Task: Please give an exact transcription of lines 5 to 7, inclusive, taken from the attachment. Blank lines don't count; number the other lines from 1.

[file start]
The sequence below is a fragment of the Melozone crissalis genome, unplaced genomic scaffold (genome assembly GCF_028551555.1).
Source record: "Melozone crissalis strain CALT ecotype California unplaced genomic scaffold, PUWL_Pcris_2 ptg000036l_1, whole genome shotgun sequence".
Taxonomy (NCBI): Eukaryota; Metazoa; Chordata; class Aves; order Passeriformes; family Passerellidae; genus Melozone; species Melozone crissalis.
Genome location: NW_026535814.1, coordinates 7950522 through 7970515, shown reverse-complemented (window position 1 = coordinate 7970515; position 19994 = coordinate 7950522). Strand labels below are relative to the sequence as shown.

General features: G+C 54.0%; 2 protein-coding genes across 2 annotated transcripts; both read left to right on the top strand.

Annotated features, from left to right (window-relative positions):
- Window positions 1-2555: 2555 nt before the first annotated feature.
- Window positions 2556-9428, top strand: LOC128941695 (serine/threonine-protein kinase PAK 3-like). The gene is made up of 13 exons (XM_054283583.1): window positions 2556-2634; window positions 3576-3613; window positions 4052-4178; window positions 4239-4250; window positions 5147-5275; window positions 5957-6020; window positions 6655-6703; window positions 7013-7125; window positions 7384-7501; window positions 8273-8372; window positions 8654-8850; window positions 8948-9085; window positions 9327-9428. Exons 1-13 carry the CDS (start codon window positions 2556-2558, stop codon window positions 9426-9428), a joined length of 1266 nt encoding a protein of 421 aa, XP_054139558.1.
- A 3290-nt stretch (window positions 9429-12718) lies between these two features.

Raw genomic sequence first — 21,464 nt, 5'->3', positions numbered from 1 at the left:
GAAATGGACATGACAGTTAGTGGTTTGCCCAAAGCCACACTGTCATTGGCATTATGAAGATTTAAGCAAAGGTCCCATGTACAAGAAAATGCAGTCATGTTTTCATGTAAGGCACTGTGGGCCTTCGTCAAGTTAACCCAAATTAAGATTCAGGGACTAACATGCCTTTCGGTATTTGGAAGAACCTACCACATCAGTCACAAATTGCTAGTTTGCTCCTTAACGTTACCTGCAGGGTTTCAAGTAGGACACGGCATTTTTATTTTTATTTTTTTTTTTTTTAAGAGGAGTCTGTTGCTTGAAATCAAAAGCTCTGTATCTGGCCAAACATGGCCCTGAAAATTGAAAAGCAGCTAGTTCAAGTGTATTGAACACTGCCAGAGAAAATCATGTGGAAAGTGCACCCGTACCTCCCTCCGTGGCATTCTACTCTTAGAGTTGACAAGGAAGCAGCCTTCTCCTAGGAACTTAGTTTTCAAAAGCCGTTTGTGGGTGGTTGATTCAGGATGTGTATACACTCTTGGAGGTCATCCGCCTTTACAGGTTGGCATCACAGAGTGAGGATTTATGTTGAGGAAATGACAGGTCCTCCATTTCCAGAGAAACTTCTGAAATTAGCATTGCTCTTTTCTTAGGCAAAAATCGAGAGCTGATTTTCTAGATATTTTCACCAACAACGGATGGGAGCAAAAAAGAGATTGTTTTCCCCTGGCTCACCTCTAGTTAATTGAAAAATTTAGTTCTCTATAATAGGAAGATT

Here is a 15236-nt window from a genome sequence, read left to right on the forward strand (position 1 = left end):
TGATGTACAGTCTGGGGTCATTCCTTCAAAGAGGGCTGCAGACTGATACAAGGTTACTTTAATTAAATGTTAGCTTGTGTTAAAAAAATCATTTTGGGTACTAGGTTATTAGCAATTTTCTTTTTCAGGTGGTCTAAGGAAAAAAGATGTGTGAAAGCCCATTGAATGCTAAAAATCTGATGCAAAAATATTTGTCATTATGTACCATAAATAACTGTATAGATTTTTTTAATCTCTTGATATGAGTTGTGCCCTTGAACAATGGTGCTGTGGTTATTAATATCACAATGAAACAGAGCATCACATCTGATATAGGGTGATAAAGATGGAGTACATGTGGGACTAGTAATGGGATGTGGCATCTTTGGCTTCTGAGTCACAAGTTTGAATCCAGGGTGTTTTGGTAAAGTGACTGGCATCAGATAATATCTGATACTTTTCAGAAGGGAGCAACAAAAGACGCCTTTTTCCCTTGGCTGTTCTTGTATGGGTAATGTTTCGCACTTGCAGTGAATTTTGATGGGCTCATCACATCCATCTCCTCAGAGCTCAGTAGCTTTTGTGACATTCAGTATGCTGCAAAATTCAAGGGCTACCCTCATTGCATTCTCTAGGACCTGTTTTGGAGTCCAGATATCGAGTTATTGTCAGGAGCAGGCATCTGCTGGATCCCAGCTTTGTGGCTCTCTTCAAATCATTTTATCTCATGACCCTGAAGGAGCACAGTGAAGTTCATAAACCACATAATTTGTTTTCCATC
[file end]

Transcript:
General features: G+C 54.0%; 2 protein-coding genes across 2 annotated transcripts; both read left to right on the top strand.

Annotated features, from left to right (window-relative positions):
- Window positions 1-2555: 2555 nt before the first annotated feature.